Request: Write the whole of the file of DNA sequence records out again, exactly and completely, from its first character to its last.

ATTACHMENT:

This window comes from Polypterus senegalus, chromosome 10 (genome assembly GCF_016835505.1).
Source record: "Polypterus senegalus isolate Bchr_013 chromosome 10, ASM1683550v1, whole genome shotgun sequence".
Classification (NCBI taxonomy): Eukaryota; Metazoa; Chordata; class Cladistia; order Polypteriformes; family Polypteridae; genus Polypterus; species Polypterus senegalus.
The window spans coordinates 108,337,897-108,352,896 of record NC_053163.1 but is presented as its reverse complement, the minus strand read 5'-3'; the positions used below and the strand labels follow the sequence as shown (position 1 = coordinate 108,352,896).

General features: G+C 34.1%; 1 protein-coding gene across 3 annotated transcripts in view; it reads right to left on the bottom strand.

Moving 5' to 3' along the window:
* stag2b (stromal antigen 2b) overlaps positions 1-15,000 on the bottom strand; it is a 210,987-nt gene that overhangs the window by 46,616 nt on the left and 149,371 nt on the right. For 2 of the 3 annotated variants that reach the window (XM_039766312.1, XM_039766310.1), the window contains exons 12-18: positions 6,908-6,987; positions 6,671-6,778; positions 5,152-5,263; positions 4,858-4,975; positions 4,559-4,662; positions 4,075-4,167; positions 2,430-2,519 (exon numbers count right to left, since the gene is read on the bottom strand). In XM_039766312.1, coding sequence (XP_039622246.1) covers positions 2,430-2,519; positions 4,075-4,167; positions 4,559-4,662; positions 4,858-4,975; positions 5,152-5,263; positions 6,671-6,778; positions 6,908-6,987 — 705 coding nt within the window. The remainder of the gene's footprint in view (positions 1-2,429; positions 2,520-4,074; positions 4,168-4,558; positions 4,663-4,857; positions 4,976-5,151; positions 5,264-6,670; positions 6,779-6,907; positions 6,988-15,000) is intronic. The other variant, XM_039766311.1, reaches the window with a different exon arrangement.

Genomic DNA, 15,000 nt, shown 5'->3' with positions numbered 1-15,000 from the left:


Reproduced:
This window comes from Polypterus senegalus, chromosome 10 (genome assembly GCF_016835505.1).
Source record: "Polypterus senegalus isolate Bchr_013 chromosome 10, ASM1683550v1, whole genome shotgun sequence".
Classification (NCBI taxonomy): Eukaryota; Metazoa; Chordata; class Cladistia; order Polypteriformes; family Polypteridae; genus Polypterus; species Polypterus senegalus.
The window spans coordinates 108,337,897-108,352,896 of record NC_053163.1 but is presented as its reverse complement, the minus strand read 5'-3'; the positions used below and the strand labels follow the sequence as shown (position 1 = coordinate 108,352,896).

General features: G+C 34.1%; 1 protein-coding gene across 3 annotated transcripts in view; it reads right to left on the bottom strand.

Moving 5' to 3' along the window:
* stag2b (stromal antigen 2b) overlaps positions 1-15,000 on the bottom strand; it is a 210,987-nt gene that overhangs the window by 46,616 nt on the left and 149,371 nt on the right. For 2 of the 3 annotated variants that reach the window (XM_039766312.1, XM_039766310.1), the window contains exons 12-18: positions 6,908-6,987; positions 6,671-6,778; positions 5,152-5,263; positions 4,858-4,975; positions 4,559-4,662; positions 4,075-4,167; positions 2,430-2,519 (exon numbers count right to left, since the gene is read on the bottom strand). In XM_039766312.1, coding sequence (XP_039622246.1) covers positions 2,430-2,519; positions 4,075-4,167; positions 4,559-4,662; positions 4,858-4,975; positions 5,152-5,263; positions 6,671-6,778; positions 6,908-6,987 — 705 coding nt within the window. The remainder of the gene's footprint in view (positions 1-2,429; positions 2,520-4,074; positions 4,168-4,558; positions 4,663-4,857; positions 4,976-5,151; positions 5,264-6,670; positions 6,779-6,907; positions 6,988-15,000) is intronic. The other variant, XM_039766311.1, reaches the window with a different exon arrangement.

Genomic DNA, 15,000 nt, shown 5'->3' with positions numbered 1-15,000 from the left: